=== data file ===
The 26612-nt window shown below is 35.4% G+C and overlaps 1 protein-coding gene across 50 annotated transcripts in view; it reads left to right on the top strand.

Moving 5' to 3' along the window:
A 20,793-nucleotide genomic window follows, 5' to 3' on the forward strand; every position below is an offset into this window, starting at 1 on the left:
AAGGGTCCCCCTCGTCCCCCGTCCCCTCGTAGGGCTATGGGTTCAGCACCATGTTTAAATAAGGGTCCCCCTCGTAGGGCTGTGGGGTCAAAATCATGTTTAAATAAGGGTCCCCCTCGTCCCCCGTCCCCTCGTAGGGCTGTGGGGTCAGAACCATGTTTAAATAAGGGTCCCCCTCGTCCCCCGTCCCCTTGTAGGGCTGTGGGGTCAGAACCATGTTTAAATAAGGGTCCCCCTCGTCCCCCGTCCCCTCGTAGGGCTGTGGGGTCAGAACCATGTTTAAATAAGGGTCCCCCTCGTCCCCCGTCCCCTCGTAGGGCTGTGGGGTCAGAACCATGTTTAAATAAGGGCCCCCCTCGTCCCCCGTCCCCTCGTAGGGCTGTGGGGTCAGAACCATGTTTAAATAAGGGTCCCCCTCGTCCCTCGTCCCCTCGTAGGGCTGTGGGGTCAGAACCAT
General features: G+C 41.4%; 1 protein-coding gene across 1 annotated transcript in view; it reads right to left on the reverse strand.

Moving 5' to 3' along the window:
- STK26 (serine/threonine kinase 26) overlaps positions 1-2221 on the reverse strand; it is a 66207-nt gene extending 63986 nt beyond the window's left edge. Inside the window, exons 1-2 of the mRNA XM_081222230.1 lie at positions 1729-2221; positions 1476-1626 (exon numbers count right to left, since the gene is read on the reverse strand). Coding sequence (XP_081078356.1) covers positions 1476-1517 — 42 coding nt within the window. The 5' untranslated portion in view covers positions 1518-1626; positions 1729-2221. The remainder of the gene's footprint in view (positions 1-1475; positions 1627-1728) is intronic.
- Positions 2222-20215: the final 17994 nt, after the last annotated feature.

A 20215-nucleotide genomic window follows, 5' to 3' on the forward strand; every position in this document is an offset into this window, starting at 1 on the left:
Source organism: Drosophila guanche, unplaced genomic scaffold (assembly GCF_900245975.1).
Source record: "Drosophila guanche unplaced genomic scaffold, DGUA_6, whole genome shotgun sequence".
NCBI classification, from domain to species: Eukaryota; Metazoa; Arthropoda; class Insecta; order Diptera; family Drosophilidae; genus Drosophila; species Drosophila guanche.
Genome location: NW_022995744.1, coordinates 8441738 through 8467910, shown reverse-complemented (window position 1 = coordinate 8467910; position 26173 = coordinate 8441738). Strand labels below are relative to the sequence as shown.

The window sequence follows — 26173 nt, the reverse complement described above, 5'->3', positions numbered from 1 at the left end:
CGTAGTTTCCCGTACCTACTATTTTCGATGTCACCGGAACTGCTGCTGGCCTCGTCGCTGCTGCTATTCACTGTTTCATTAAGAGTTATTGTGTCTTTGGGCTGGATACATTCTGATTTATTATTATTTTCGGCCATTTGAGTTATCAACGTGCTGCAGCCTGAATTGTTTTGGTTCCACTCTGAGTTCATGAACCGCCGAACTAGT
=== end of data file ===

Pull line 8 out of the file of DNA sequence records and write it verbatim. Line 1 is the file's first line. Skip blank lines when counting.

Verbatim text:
- Positions 2222-20215: the final 17994 nt, after the last annotated feature.